Music: Patriotic and Political

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Music: Patriotic and Political

American patriotic music in the Revolutionary and Federal periods was heavily influenced by the presence of traditional British military bands during the colonial era. Besides the small squads of fifers and drummers that the British army used for signaling troop movements and duties, separate regimental bands were often subsidized by officers for concerts and entertainment. These bands consisted of wind instruments such as bassoons, clarinets, oboes, and horns and played more sophisticated music than the fife and drum corps. American musicians were familiar with, and influenced by, these bands in their midst. For example, Timothy Swan of Connecticut, one of New England's late-eighteenth-century composers of psalmody, was said to have learned to read music from a British fifer. The outbreak of hostilities between England and the American colonies in early 1775 prompted the establishment of similar bands attached to colonial troops, but only six American regiments had bands. The musicians attached to the Fourth Regiment of Continental Artillery from Pennsylvania, one of the best of the bands, entertained General Washington on his birthday in 1778 at Valley Forge. The move toward independence also elicited the first nationalist tunes such as the instrumental march, "The Road to Boston."

Parody played a large part in Revolutionary-era American song writing as well-known British patriotic tunes were given lyrics that turned their original meaning on its head. The traditional text of "The British Grenadiers" compared these English shock troops with Alexander the Great and Hercules. The American version to the familiar tune, "A Song on Liberty," is attributed to Boston Patriot Joseph Warren, who died in 1775 at Bunker Hill:

Proud Albion bow'd to Caesar,
And numerous lords before,
To Picts, to Danes, to Normans,
And many master more;
But we can boast Americans
Have never fall'n prey,
Huzza! huzza! huzza! huzza!
For free America.

"The Liberty Song," written by John Dickinson of Pennsylvania in 1768, took its melody from the English "Heart of Oak," written by London actor David Garrick in 1759 to celebrate victories over the French in the Seven Years' War (1756–1763). Dickinson's lyrics stopped short of advocating open conflict but reflected the confrontational spirit engendered by the Townshend Acts:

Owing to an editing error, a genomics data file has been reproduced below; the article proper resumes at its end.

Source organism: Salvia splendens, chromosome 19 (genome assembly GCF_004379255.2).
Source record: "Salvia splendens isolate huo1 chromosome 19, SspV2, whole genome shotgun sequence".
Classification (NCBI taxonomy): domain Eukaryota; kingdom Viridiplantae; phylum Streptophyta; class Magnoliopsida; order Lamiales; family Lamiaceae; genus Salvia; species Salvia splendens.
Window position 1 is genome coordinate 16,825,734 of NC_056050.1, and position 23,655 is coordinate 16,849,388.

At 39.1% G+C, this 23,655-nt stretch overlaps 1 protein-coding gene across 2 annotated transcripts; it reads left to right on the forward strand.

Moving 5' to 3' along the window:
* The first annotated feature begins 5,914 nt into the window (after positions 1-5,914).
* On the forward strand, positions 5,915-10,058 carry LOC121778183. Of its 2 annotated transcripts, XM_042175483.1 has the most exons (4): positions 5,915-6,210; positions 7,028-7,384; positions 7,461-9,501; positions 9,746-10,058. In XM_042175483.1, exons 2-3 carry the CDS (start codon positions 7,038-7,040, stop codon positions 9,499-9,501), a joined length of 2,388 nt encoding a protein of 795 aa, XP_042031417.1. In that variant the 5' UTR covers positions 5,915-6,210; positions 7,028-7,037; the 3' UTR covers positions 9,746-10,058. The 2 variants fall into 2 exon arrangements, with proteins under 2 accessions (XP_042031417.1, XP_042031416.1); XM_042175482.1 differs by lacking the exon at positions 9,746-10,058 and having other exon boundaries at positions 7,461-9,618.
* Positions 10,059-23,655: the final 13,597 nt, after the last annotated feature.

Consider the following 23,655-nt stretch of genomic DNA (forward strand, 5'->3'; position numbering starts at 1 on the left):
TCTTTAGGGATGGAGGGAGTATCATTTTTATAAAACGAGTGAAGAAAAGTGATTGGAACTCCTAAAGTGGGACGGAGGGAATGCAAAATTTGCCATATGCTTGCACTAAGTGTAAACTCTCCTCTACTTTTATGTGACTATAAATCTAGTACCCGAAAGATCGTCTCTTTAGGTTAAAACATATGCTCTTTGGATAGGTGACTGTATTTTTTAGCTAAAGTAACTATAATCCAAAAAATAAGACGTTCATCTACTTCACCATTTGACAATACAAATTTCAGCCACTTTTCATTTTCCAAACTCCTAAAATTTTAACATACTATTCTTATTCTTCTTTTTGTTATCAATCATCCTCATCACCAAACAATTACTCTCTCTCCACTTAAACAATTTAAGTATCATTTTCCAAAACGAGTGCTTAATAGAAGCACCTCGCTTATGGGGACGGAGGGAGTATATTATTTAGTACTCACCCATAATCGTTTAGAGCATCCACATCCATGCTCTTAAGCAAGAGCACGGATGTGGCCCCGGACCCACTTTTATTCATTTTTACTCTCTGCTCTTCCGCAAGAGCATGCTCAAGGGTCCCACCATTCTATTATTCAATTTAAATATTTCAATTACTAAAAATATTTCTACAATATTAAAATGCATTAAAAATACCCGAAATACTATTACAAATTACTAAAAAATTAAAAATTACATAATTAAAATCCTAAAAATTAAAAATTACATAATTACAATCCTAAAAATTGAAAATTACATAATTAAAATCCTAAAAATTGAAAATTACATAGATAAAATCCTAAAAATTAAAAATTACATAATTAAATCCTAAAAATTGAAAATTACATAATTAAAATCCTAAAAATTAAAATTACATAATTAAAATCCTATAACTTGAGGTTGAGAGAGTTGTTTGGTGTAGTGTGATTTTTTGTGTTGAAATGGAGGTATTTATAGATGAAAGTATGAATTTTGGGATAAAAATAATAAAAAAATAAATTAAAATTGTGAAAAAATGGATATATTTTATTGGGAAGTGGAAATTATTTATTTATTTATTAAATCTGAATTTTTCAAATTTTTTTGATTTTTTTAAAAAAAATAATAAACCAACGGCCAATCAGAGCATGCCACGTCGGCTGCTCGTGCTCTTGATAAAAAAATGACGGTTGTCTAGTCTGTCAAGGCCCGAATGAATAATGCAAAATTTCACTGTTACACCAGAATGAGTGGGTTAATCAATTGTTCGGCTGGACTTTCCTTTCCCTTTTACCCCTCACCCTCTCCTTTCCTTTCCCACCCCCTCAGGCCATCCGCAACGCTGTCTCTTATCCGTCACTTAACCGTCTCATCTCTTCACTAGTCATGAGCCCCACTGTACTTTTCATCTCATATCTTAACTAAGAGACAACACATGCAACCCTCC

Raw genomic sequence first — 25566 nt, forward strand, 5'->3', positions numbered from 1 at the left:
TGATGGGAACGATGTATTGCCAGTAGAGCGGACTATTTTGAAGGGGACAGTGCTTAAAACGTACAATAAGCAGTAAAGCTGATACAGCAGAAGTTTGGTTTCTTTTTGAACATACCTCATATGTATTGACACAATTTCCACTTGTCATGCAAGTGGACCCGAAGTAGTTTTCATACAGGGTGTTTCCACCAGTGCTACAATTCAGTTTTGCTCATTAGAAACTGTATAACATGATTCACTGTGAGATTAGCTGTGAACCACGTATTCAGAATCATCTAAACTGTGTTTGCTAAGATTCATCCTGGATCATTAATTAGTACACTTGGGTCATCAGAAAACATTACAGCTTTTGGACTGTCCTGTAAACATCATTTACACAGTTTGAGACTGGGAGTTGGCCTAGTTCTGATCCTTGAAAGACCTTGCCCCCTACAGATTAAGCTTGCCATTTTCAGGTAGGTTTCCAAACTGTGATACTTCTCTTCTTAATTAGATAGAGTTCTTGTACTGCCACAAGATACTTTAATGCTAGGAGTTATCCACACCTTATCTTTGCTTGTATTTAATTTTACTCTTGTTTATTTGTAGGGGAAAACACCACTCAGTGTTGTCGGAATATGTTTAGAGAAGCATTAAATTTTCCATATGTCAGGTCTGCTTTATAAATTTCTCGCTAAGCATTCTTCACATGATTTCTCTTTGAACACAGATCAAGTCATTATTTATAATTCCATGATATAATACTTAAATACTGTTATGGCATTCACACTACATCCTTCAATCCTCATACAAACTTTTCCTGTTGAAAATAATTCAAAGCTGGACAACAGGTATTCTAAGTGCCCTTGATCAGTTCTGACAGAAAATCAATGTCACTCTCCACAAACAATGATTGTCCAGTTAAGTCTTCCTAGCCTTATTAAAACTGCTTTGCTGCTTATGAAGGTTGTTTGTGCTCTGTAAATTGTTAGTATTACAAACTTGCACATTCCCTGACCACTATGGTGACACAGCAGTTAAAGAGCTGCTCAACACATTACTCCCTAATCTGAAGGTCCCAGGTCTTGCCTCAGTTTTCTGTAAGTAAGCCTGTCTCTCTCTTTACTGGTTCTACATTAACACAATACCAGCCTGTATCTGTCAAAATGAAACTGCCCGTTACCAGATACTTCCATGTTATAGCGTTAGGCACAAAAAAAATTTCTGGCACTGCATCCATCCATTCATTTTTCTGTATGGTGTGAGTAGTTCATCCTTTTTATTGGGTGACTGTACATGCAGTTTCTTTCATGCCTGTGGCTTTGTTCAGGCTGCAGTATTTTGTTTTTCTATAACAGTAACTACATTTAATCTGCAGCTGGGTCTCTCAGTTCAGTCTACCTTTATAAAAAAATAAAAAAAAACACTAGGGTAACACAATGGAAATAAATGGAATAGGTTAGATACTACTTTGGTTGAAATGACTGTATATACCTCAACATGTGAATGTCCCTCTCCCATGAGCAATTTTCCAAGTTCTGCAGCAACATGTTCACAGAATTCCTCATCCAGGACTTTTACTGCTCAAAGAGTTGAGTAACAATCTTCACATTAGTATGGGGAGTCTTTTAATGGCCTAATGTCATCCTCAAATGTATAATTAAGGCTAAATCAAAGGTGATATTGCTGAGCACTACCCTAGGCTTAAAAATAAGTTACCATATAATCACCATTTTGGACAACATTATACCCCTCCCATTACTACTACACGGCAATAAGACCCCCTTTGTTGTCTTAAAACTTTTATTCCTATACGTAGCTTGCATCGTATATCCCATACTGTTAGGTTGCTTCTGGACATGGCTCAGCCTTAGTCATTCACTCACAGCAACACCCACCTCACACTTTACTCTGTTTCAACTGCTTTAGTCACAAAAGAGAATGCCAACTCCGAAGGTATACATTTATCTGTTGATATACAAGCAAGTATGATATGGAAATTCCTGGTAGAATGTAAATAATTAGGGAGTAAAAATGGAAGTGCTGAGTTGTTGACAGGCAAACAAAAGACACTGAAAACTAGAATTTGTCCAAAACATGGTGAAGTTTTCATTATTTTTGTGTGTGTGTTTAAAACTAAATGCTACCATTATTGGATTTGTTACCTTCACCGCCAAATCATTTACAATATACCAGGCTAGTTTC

Come join hand in hand, brave Americans all,
And rouse your bold hearts at fair liberty's call;
No tyrannous acts shall suppress your just claim
Or stain with dishonor America's name.

In a musical repartee, annoyed British soldiers stationed in Boston countered with "Parody upon a Well-known Liberty Song—Come Shake Your Dull Noddles," printed by the Boston Gazette later in 1768:

Come shake your dull Noddles,
Ye pumpkins and bawl,
And own that you're mad at fair Liberty's Call;
No scandalous Conduct can add to your Shame,
Condemn'd to Dishonor
Inherit the fame.

"Yankee Doodle," a British lampoon of American soldiers that probably dated from the Seven Years' War, had many textual variants that strayed from patriotic fervor into bawdy camp commentary. It was updated for the American rebellion when it was printed in England in 1780 as "Yankee Doodle, or (as now Christened by the Saints of New England) The Lexington March" and had instructions for "The Words to be Sung thro' the Nose…" in imitation of an American accent.

Singing sacred music in this period was a prevalent pastime and a few patriotic hymns became popular. William Billings's "Lamentation Over Boston," published in 1778, connected the Patriot cause with religious enthusiasm and, specifically, the 137th Psalm:

By the Rivers of Watertown we sat down and wept,
when we remember'd thee, O Boston.
As for our Friends, Lord God of Heaven,
preserve them, defend them, deliver and restore them unto us.

Billings's "Chester" became the spontaneous anthem of American troops when he rewrote the text for one of his own hymns with words of martial inspiration:

Let tyrants shake their iron rod,
And Slav'ry clank her galling chains,
We fear them not, we trust in God,
New-England's God for ever reigns.

The years immediately after the war brought new verses that celebrated the new nation and its heroes, either with new music or older melodies, but no longer relied on parody. New England composer Abraham Wood's "Hymn on Peace" encouraged turning "swords to plowshares" while praising God for the success of the American cause. The expanded notion of individual rights was underscored by "The Rights of Woman," printed in Providence in 1793:

Woman aloud rejoice exalt to thy feeble voice in cheerful strain.
Let woman have a share, nor yield to slavish fear
Her equal rights declare and well maintain.

The near deification of General Washington even before he became the first president found expression in music. Two popular songs were "Washington's March" and "He Comes, the Hero Comes!," celebrating Washington's return to New York in 1783. Philip Phile, a former Hessian soldier who led the pit orchestra in Philadelphia's theater in the late 1780s, wrote "The President's March" in 1789. Possibly played at Washington's first inauguration, the tune was very popular, and when Joseph Hopkinson wrote lyrics for it in 1798, it became "Hail! Columbia," America's unofficial national anthem for most of the nineteenth century. Other paeans to American ideals came from theater musicians, such as Alexander Reinagle's "America, Commerce, and Freedom," written in Philadelphia in 1794. The death of Washington in 1799 prompted the publication of memorials. "Funeral Dirge" by I. Decker was played by the Alexandria Band at his funeral, while "Funeral Dirge on the Death of General Washington" by Peter Von Hagen was played at the Stone Chapel in Boston.